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Hands On Mineral Identification helps you to identify over 14,500 minerals! By M. Darby Dyar, Ph.D. See our DVD collection.

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Aldebaran - Orange Giant Star

What's in a Name: Arabic for "Follower" because it rises after the Pleiades. The Pleiades is a group of 6 stars traveling together through space. The eye of the constellation Taurus, the bull.
Claim to Fame: Brightest star in the constellation of Taurus, the Bull. 13th brightest star in the night sky (apparent visual magnitude = 0.9)
Type of Star: Orange Giant (K5 III Spectral Class). Fusing He to C/O in its core.
How Far Away: 72 light years
How Big: 50 times the size of the sun. Would almost fill out to the orbit of Mercury.
How Bright: 360 times the sun's luminosity (Mv=-0.49)
Where to View: In the constellation of Taurus, the Bull (Star Map).
When to View: October through March from the Northern middle lattiudes

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The Fall 2009 issue of The Earth Scientist, which includes articles on student research into building design for earthquakes and a classroom lab on the composition of the Earth’s ancient atmosphere, is available in our online store.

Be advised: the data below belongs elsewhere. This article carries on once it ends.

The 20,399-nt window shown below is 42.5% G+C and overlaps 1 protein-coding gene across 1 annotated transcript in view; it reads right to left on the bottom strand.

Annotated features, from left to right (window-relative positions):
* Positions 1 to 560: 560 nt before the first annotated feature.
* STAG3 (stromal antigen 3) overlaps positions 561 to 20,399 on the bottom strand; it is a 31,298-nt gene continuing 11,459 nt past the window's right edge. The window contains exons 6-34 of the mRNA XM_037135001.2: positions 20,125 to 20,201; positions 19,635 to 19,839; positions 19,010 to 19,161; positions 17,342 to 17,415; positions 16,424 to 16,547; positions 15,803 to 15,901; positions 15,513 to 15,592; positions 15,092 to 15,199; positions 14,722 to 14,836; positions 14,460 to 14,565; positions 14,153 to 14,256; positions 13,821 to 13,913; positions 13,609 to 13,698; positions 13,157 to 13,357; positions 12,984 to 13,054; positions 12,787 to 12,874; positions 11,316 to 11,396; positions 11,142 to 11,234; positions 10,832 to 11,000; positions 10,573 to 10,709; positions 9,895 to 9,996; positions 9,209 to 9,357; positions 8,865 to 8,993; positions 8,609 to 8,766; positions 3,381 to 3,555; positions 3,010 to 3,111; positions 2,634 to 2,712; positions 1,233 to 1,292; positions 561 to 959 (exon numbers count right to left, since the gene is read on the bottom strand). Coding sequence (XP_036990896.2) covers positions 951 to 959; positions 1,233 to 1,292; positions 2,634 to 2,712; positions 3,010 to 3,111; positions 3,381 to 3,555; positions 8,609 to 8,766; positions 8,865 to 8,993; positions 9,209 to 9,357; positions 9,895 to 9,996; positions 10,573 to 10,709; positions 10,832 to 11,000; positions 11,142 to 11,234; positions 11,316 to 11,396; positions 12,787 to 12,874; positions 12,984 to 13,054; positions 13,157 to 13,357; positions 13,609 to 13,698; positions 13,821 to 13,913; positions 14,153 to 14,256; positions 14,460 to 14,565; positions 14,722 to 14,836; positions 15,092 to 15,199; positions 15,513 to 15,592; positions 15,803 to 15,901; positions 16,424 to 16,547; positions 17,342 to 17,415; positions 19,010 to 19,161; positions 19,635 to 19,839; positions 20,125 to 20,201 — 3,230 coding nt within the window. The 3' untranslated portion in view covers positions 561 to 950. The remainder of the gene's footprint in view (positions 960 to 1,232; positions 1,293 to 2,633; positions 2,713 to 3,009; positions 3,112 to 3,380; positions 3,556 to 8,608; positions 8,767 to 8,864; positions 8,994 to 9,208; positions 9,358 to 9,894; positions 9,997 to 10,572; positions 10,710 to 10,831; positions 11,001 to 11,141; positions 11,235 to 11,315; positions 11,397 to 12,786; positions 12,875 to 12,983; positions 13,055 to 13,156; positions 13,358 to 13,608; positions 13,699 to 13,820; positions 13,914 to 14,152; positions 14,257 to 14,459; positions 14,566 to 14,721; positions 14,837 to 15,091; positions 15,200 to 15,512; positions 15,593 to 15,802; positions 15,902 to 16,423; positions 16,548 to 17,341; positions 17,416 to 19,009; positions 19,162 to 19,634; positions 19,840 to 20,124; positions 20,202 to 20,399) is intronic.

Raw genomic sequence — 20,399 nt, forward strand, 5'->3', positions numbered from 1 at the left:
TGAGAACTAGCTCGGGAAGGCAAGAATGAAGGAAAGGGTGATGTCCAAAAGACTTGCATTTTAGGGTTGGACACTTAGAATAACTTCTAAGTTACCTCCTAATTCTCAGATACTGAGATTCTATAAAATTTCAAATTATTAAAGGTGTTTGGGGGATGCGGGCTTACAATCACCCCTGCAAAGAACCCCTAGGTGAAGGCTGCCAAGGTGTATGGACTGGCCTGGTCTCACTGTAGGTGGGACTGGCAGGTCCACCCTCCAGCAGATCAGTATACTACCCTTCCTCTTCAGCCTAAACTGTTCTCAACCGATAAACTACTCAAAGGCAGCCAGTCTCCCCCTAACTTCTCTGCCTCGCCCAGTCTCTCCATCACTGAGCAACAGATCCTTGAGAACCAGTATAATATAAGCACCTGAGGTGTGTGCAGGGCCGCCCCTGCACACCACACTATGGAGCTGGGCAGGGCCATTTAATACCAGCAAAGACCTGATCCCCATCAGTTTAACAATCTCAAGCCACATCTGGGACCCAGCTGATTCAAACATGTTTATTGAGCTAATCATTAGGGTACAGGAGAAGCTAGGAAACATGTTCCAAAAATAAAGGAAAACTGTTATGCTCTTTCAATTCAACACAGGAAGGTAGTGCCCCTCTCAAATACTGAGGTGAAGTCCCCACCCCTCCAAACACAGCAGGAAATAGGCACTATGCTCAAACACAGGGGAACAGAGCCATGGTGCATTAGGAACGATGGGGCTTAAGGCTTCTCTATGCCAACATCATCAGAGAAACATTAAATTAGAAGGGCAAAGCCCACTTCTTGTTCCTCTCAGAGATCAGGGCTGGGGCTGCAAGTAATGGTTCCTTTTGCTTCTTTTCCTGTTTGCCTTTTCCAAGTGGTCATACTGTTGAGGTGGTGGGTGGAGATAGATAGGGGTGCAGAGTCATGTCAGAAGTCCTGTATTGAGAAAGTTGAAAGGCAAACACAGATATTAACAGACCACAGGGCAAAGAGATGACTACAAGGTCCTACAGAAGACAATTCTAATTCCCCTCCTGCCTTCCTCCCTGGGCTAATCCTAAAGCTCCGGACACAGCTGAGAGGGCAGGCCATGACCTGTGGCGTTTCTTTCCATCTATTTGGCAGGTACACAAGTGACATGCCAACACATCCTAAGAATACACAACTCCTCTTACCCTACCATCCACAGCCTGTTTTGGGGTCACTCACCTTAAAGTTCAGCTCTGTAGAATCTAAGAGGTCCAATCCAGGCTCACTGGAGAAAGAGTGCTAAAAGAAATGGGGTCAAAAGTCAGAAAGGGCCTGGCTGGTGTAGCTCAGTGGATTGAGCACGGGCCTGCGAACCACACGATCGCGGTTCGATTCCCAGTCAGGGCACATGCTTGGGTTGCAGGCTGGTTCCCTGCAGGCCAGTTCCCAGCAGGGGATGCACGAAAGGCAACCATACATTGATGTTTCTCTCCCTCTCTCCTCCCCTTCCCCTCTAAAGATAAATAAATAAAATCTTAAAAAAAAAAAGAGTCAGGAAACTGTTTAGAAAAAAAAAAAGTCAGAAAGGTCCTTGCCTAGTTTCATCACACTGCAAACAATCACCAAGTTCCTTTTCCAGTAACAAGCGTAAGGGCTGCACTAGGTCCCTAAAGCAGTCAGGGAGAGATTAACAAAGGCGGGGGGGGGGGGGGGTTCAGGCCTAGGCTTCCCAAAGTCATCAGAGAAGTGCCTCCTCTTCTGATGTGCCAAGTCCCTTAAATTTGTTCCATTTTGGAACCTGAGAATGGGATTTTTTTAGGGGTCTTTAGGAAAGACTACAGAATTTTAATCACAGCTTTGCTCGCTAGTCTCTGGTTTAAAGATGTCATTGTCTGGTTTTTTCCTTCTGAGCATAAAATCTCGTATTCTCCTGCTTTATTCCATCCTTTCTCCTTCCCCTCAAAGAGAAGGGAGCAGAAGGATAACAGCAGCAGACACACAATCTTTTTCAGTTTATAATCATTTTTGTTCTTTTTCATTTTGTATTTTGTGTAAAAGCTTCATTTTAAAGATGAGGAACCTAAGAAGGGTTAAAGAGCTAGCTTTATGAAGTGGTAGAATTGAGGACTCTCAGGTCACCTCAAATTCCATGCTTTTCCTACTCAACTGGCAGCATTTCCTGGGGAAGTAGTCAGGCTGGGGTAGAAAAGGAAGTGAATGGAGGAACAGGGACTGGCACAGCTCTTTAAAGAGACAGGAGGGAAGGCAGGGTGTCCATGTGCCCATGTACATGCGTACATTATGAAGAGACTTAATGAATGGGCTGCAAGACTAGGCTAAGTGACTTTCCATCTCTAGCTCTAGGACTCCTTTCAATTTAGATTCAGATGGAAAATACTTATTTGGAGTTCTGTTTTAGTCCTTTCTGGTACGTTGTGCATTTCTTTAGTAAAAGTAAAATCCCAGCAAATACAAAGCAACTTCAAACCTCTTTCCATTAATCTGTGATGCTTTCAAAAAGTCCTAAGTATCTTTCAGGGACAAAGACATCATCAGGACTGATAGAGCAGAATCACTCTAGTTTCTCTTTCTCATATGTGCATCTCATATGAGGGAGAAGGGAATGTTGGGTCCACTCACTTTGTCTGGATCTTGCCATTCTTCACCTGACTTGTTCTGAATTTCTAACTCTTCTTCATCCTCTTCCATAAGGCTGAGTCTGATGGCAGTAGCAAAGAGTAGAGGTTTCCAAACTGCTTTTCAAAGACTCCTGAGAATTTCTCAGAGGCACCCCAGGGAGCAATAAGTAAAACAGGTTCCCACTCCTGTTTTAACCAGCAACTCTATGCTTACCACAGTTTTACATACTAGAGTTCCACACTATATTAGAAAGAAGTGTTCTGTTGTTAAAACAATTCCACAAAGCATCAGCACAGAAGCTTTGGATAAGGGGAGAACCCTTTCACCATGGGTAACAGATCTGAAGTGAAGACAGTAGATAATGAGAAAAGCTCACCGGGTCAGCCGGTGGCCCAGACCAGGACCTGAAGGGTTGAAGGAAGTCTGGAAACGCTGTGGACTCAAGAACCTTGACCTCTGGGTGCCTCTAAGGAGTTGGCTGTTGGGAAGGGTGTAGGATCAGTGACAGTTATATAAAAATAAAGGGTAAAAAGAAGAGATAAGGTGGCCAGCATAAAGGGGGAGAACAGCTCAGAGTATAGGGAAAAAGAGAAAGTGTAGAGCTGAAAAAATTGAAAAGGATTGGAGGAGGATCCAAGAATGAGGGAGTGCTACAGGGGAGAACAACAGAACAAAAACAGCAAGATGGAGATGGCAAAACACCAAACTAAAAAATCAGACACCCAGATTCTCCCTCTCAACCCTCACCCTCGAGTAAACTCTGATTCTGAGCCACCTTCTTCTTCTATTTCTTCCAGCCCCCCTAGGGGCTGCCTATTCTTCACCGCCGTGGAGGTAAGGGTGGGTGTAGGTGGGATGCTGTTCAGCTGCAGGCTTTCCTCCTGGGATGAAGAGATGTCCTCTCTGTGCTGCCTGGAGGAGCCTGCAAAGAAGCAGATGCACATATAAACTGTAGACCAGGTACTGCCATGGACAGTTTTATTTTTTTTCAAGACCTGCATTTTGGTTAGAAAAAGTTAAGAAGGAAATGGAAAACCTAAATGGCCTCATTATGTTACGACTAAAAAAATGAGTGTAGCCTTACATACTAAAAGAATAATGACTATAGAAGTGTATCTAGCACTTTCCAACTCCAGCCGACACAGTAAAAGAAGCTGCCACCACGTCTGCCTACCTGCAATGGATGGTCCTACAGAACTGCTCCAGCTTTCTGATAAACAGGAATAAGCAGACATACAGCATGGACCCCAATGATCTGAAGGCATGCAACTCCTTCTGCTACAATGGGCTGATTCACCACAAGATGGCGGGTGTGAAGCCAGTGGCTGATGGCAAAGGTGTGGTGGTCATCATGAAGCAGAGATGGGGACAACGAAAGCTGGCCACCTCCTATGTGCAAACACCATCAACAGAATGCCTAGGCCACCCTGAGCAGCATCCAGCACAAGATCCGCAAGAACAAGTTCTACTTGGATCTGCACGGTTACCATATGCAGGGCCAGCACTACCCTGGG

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Windows to the Universe, a project of the National Earth Science Teachers Association, is sponsored in part is sponsored in part through grants from federal agencies (NASA and NOAA), and partnerships with affiliated organizations, including the American Geophysical Union, the Howard Hughes Medical Institute, the Earth System Information Partnership, the American Meteorological Society, the National Center for Science Education, and TERC. The American Geophysical Union and the American Geosciences Institute are Windows to the Universe Founding Partners. NESTA welcomes new Institutional Affiliates in support of our ongoing programs, as well as collaborations on new projects. Contact NESTA for more information. NASA ESIP NCSE HHMI AGU AGI AMS NOAA